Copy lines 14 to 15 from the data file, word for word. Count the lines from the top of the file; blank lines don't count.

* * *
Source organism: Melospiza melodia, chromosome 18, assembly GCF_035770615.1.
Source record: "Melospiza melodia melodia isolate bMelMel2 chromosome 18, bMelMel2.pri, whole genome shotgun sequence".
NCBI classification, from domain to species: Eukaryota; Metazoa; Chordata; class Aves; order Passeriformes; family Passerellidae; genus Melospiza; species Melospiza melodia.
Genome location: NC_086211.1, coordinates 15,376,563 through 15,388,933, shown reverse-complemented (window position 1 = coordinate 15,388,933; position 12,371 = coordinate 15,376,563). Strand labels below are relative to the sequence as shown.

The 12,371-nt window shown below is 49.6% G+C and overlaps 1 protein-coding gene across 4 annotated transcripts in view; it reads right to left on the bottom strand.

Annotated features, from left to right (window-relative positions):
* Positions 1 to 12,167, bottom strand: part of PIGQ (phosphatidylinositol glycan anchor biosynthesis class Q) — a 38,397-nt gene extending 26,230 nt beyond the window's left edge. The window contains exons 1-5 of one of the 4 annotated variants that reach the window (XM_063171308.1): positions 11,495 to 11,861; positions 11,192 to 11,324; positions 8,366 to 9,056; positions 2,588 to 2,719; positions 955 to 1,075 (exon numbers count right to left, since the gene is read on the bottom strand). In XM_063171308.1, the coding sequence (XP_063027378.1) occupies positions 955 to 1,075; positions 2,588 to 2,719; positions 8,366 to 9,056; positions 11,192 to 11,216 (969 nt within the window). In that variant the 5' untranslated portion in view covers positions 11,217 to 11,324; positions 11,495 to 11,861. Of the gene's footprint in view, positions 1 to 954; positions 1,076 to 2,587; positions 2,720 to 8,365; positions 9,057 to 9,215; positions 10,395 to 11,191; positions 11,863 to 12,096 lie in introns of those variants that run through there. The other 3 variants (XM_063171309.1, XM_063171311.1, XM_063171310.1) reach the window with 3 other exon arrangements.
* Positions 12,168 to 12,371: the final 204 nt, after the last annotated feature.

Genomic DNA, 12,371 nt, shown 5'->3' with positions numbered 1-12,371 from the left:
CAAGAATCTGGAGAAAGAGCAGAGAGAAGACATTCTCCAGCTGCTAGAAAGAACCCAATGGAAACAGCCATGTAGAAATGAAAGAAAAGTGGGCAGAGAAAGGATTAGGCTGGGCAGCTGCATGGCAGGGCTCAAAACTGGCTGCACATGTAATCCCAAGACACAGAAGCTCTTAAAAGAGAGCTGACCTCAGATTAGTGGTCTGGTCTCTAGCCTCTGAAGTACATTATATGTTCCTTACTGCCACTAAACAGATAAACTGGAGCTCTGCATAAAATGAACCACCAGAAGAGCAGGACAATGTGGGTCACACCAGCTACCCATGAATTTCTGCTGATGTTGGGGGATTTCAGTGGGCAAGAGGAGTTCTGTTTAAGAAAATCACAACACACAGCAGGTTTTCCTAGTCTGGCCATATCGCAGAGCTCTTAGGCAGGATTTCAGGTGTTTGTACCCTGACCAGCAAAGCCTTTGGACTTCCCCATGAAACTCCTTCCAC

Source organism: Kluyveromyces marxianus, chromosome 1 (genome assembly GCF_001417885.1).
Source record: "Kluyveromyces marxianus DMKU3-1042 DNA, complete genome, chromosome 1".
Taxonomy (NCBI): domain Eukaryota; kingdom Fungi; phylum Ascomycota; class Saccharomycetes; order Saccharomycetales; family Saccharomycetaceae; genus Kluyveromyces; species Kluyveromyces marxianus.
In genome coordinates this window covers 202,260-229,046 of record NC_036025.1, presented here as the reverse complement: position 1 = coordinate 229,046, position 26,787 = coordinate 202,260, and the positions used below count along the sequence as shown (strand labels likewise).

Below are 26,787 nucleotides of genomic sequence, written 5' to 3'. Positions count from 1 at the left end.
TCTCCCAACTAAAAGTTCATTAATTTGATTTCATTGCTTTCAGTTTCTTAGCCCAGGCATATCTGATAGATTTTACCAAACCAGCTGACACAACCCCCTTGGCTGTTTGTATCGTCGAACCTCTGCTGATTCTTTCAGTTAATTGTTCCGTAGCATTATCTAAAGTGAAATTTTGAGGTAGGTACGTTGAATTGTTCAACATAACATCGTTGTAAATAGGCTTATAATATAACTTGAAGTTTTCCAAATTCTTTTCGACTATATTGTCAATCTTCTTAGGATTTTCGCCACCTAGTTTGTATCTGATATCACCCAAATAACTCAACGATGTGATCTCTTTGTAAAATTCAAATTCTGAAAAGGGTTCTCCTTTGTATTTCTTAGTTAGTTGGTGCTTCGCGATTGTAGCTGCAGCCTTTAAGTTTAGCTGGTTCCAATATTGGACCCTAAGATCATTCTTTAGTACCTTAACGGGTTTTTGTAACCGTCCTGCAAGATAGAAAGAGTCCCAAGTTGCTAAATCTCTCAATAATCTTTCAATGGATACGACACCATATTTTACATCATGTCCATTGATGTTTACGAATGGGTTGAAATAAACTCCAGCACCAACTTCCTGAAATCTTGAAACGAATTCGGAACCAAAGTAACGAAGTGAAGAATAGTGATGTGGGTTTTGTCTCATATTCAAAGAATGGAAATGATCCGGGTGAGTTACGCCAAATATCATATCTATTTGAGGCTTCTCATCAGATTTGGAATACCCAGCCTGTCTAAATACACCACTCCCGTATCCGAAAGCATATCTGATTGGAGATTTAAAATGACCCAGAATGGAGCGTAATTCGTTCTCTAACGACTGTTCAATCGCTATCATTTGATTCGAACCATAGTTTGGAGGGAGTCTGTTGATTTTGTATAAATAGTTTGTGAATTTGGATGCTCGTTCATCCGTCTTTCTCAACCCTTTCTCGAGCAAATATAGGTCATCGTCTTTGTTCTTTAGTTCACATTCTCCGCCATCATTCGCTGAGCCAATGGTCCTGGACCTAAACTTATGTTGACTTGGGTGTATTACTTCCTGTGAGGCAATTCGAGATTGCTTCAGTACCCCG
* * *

In genome coordinates this window covers 202,260-229,046 of record NC_036025.1, presented here as the reverse complement: position 1 = coordinate 229,046, position 26,787 = coordinate 202,260, and the positions used below count along the sequence as shown (strand labels likewise).

Below are 26,787 nucleotides of genomic sequence, written 5' to 3'. Positions count from 1 at the left end.